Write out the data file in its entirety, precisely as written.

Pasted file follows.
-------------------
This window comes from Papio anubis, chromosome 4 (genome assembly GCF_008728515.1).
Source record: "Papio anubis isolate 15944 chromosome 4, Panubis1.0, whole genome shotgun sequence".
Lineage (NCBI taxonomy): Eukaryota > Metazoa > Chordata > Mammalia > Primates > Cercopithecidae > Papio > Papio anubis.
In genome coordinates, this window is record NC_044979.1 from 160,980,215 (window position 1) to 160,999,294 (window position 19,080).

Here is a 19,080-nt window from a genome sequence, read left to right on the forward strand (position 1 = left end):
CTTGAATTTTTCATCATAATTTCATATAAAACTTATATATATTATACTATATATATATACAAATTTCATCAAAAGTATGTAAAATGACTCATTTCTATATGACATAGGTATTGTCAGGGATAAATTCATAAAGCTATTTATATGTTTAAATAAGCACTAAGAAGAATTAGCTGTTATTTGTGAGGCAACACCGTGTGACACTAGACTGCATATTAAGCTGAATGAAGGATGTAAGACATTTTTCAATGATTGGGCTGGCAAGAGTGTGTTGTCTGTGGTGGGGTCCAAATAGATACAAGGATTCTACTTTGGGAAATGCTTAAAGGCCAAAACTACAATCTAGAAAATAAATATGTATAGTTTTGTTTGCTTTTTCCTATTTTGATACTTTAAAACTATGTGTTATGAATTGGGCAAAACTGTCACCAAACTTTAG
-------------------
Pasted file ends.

This window comes from Papio anubis, chromosome 4 (genome assembly GCF_008728515.1).
Source record: "Papio anubis isolate 15944 chromosome 4, Panubis1.0, whole genome shotgun sequence".
Lineage (NCBI taxonomy): Eukaryota > Metazoa > Chordata > Mammalia > Primates > Cercopithecidae > Papio > Papio anubis.
In genome coordinates, this window is record NC_044979.1 from 160,980,215 (window position 1) to 160,999,294 (window position 19,080).

Here is a 19,080-nt window from a genome sequence, read left to right on the forward strand (position 1 = left end):
CTTGAATTTTTCATCATAATTTCATATAAAACTTATATATATTATACTATATATATATACAAATTTCATCAAAAGTATGTAAAATGACTCATTTCTATATGACATAGGTATTGTCAGGGATAAATTCATAAAGCTATTTATATGTTTAAATAAGCACTAAGAAGAATTAGCTGTTATTTGTGAGGCAACACCGTGTGACACTAGACTGCATATTAAGCTGAATGAAGGATGTAAGACATTTTTCAATGATTGGGCTGGCAAGAGTGTGTTGTCTGTGGTGGGGTCCAAATAGATACAAGGATTCTACTTTGGGAAATGCTTAAAGGCCAAAACTACAATCTAGAAAATAAATATGTATAGTTTTGTTTGCTTTTTCCTATTTTGATACTTTAAAACTATGTGTTATGAATTGGGCAAAACTGTCACCAAACTTTAG